Trust Banks’ Performance and the Role of Technology

Trust Companies

Trust banks have generally lagged the broader indices since the financial crisis of 2008 and 2009. Against a bearish backdrop for the industry, all three trust bank stocks declined in the last few months of the year with falling client asset balances and rising labor costs.

Rough year for trust bank stocks, especially State Street

Northern Trust and BNY Mellon performed more in line with the market and traditional banks while State Street’s underperformance is largely attributable to investor skepticism surrounding its purchase of Charles River Systems last summer.

Customers Demand Improved Technology Offerings

As noted during a Conversation with Jay Hooley and Ron O’Hanley at State Street, the industry is going through a “time of unprecedented change.”  Investment firms are devoting more time and resources to keep up with the most recent technological offerings and improve the overall client experience.  These dynamics are especially true for trust banks where increased regulation has encouraged advancement in data management.

IT investment is outlined as a clear priority for success.  BNY Mellon invested $2.4 billion in IT last year and plans to spend another $2.7 billion going forward to develop their operating platform.  Northern Trust utilizes technology in order to provide momentum to its growth strategies and cut costs “to take advantage of new technologies such as robotics to slim down its permanent workforce.”

Another example of trust banks’ directing resources to technological development is State Street’s recent acquisition of Charles River Systems for $2.6 billion.  Charles River is a financial data firm that runs a software platform used by more than 300 asset management firms.  According to Ron O’Hanley, President and CEO of State Street, “This acquisition represents not only a significant investment in our future but also the recognition that the ability to assist clients in managing their data needs and extract insights from their data is increasingly the most important differentiator for our industry.”

Investors disagreed as STT’s share price declined sharply after the announcement (pessimism surrounding the acquisition) as the 38% increase in total assets under custody from the acquisition will not be met with proportional increases in revenue.  At the moment, investors are questioning if State Street’s focus on data management in addition to asset management will, in fact, create shareholder value in the long run.

Is Pricing Indicative of Performance in a Down Market?

Trust bank trailing and forward multiples have fallen in line with the broader market.

A quick glance at year-end pricing shows the group valued at 9-13x (forward and trailing, respectively) earnings, down from 14-16x at year-end 2017 as the outlook on future cash flows has stalled with the recent market correction.

Despite trust banks’ underperformance during 2018, investment management fees increased year-over-year (as of the third quarter, the most recent information available).  Servicing fees varied by company. State Street saw a decline in serving fees due to what it explains as “client transitions and challenging industry conditions.”  BNY Mellon’s fees were relatively flat and Northern Trust saw an increase in servicing fees partially due to the UBS fund administrator acquisition which closed in late 2017.  But, as a whole, trust banks saw improved net interest margins due to higher U.S. market interest rates and increases in trading services with the recent uptick in volatility.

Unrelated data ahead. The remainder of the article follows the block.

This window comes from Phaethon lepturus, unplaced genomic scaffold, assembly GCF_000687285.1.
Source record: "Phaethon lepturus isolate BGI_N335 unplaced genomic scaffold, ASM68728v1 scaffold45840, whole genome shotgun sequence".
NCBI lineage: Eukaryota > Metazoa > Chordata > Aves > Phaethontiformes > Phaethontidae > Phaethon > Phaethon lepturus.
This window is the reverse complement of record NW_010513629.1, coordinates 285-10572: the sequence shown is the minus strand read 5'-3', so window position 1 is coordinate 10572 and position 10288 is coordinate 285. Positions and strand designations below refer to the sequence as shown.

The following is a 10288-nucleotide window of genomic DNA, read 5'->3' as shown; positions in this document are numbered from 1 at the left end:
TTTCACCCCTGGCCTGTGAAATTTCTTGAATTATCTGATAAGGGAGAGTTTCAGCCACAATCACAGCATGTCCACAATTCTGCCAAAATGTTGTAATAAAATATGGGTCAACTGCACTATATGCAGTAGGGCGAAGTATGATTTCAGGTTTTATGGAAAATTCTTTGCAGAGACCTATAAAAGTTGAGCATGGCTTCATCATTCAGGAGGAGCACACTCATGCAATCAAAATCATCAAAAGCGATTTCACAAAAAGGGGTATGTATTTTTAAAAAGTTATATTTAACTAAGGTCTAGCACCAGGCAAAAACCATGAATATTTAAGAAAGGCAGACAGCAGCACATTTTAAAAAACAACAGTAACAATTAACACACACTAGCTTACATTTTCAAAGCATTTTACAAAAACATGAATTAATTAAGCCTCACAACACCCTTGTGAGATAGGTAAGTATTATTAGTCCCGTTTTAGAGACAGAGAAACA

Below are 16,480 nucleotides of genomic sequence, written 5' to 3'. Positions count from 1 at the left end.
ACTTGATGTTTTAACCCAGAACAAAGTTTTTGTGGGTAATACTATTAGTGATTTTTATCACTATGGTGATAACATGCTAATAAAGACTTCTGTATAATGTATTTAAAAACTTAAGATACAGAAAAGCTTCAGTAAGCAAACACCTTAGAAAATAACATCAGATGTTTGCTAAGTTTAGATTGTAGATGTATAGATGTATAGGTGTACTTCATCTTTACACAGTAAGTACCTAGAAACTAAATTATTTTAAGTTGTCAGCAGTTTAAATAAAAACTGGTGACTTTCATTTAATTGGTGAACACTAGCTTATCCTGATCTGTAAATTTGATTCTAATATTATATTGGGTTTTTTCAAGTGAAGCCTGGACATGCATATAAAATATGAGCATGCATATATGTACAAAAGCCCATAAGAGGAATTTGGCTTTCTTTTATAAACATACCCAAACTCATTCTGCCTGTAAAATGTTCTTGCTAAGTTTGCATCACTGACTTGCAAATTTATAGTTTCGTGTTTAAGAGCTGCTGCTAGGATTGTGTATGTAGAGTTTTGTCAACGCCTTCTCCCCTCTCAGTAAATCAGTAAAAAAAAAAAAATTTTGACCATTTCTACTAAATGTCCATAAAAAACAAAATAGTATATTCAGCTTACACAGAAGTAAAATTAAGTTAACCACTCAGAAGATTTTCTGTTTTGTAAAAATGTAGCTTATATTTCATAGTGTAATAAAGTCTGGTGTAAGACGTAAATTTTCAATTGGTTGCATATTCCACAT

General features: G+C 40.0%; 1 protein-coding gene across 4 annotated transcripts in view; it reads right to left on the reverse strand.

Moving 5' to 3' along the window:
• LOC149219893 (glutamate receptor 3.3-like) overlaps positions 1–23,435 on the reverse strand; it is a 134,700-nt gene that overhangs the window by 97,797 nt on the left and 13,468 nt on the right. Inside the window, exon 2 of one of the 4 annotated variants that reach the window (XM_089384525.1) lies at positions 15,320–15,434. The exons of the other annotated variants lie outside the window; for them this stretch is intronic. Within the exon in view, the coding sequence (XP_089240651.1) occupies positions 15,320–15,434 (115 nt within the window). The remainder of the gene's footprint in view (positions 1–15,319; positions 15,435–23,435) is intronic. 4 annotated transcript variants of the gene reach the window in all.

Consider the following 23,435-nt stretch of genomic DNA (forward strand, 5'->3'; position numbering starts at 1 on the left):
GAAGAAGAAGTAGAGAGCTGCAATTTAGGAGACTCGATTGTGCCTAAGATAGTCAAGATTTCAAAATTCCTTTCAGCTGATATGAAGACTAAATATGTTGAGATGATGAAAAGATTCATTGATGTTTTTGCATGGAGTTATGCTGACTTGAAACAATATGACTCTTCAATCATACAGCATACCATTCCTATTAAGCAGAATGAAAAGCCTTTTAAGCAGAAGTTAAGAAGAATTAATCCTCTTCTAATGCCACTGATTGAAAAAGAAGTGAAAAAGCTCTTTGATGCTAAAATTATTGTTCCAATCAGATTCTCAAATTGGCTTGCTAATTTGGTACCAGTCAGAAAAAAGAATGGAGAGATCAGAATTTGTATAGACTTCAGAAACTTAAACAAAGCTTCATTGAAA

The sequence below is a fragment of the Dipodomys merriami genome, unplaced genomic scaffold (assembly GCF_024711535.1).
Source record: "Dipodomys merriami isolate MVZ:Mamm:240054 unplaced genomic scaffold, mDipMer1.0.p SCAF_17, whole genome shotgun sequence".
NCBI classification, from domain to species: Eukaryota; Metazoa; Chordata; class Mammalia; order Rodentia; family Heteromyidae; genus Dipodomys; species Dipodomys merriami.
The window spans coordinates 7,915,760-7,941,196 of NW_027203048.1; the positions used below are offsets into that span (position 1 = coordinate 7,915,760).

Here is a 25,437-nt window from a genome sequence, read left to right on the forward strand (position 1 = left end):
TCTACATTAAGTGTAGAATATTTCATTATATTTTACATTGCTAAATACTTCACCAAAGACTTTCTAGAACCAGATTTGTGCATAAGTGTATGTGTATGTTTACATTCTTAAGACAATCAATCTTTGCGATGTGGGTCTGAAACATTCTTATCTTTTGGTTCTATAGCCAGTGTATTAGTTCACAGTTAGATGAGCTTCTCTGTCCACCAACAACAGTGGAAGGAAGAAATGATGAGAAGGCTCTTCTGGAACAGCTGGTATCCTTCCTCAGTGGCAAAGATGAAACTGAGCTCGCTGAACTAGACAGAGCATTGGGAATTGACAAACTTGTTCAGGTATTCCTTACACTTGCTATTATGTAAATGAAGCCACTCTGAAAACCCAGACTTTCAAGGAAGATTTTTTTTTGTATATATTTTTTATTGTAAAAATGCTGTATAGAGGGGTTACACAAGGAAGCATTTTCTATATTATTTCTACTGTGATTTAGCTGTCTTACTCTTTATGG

Are Investors Too Bearish on State Street?

State Street’s stock price has been hammered even more than the industry as a whole.  State Street’s ETF business has historically helped it outperform peers.  However, legacy contracts have disabled them from cutting fees in order to remain competitive.  State Street has begun restructuring its ETF business, but it will take time to regain its market position.  Despite these challenges, State Street’s share of the U.S. ETF industry was at an all-time low by July of this year.  Despite the recent struggles with its ETF business and the market’s perception of the Charles River acquisition, State Street ($34 trillion in AUCA) is still on track to surpass BNY Mellon ($34.5T AUCA) as the largest custody bank by in terms of assets under custody/administration.

Trust Companies are Bullish on Technology

Trust Companies are relying on technology to ease some of the pressure from their customers on cost.  More barriers to entry have developed in the industry as regulators have made it harder to obtain approval to operate as a custody bank.  This stricter regulation has forced these companies to adopt technological platforms which, if done properly, can provide a valuable service to its customers.

Mercer Capital assists RIA clients with valuation and related consulting services for a variety of purposes.  In addition to our corporate valuation services, Mercer Capital provides transaction advisory and litigation support services to the investment management industry.  We have relevant experience working with independent trust companies, wealth management firms, traditional and alternative asset managers, and broker-dealers to provide timely, accurate and reliable results.  Contact a Mercer Capital professional to discuss your needs in confidence.